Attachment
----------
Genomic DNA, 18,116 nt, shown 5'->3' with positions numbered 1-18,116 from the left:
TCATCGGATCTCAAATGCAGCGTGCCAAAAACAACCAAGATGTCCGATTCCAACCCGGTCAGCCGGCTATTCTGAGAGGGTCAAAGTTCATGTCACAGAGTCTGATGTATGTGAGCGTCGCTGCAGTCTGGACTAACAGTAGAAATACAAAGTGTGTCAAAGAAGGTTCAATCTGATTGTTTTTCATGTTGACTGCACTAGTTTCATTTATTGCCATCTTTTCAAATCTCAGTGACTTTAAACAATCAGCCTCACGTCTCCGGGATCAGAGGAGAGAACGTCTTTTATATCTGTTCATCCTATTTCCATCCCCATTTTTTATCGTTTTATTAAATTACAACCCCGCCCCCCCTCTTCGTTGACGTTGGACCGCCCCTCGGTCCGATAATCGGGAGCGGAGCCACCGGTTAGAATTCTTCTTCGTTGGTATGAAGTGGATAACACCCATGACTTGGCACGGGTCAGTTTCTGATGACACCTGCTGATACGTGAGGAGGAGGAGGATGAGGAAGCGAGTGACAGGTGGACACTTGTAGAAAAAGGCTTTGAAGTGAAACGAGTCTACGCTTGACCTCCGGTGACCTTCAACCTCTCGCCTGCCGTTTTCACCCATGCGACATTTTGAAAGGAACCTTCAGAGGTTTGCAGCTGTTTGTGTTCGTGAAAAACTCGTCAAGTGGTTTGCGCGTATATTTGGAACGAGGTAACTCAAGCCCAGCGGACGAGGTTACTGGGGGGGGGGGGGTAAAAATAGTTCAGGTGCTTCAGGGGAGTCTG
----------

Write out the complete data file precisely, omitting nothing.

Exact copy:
Genomic DNA, 18,116 nt, shown 5'->3' with positions numbered 1-18,116 from the left:
TCATCGGATCTCAAATGCAGCGTGCCAAAAACAACCAAGATGTCCGATTCCAACCCGGTCAGCCGGCTATTCTGAGAGGGTCAAAGTTCATGTCACAGAGTCTGATGTATGTGAGCGTCGCTGCAGTCTGGACTAACAGTAGAAATACAAAGTGTGTCAAAGAAGGTTCAATCTGATTGTTTTTCATGTTGACTGCACTAGTTTCATTTATTGCCATCTTTTCAAATCTCAGTGACTTTAAACAATCAGCCTCACGTCTCCGGGATCAGAGGAGAGAACGTCTTTTATATCTGTTCATCCTATTTCCATCCCCATTTTTTATCGTTTTATTAAATTACAACCCCGCCCCCCCTCTTCGTTGACGTTGGACCGCCCCTCGGTCCGATAATCGGGAGCGGAGCCACCGGTTAGAATTCTTCTTCGTTGGTATGAAGTGGATAACACCCATGACTTGGCACGGGTCAGTTTCTGATGACACCTGCTGATACGTGAGGAGGAGGAGGATGAGGAAGCGAGTGACAGGTGGACACTTGTAGAAAAAGGCTTTGAAGTGAAACGAGTCTACGCTTGACCTCCGGTGACCTTCAACCTCTCGCCTGCCGTTTTCACCCATGCGACATTTTGAAAGGAACCTTCAGAGGTTTGCAGCTGTTTGTGTTCGTGAAAAACTCGTCAAGTGGTTTGCGCGTATATTTGGAACGAGGTAACTCAAGCCCAGCGGACGAGGTTACTGGGGGGGGGGGGGTAAAAATAGTTCAGGTGCTTCAGGGGAGTCTG